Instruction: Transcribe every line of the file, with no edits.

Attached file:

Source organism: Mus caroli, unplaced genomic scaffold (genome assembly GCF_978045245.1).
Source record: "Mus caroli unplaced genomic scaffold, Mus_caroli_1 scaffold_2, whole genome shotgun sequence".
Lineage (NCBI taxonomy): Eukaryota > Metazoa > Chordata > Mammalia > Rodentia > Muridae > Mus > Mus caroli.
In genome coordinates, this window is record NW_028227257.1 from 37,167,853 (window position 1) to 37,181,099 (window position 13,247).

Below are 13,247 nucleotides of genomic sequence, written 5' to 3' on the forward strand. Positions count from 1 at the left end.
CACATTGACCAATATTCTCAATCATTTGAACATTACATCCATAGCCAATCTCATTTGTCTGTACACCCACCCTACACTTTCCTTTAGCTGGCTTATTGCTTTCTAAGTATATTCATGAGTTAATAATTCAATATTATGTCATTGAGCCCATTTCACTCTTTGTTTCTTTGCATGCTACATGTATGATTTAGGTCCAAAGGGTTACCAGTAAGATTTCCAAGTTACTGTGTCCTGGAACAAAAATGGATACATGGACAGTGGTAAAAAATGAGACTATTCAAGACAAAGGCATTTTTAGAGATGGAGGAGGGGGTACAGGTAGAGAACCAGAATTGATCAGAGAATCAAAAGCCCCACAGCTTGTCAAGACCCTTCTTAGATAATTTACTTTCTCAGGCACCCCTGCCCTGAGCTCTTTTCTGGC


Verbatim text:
Source organism: Mus caroli, unplaced genomic scaffold (genome assembly GCF_978045245.1).
Source record: "Mus caroli unplaced genomic scaffold, Mus_caroli_1 scaffold_2, whole genome shotgun sequence".
Lineage (NCBI taxonomy): Eukaryota > Metazoa > Chordata > Mammalia > Rodentia > Muridae > Mus > Mus caroli.
In genome coordinates, this window is record NW_028227257.1 from 37,167,853 (window position 1) to 37,181,099 (window position 13,247).

Below are 13,247 nucleotides of genomic sequence, written 5' to 3' on the forward strand. Positions count from 1 at the left end.
CACATTGACCAATATTCTCAATCATTTGAACATTACATCCATAGCCAATCTCATTTGTCTGTACACCCACCCTACACTTTCCTTTAGCTGGCTTATTGCTTTCTAAGTATATTCATGAGTTAATAATTCAATATTATGTCATTGAGCCCATTTCACTCTTTGTTTCTTTGCATGCTACATGTATGATTTAGGTCCAAAGGGTTACCAGTAAGATTTCCAAGTTACTGTGTCCTGGAACAAAAATGGATACATGGACAGTGGTAAAAAATGAGACTATTCAAGACAAAGGCATTTTTAGAGATGGAGGAGGGGGTACAGGTAGAGAACCAGAATTGATCAGAGAATCAAAAGCCCCACAGCTTGTCAAGACCCTTCTTAGATAATTTACTTTCTCAGGCACCCCTGCCCTGAGCTCTTTTCTGGC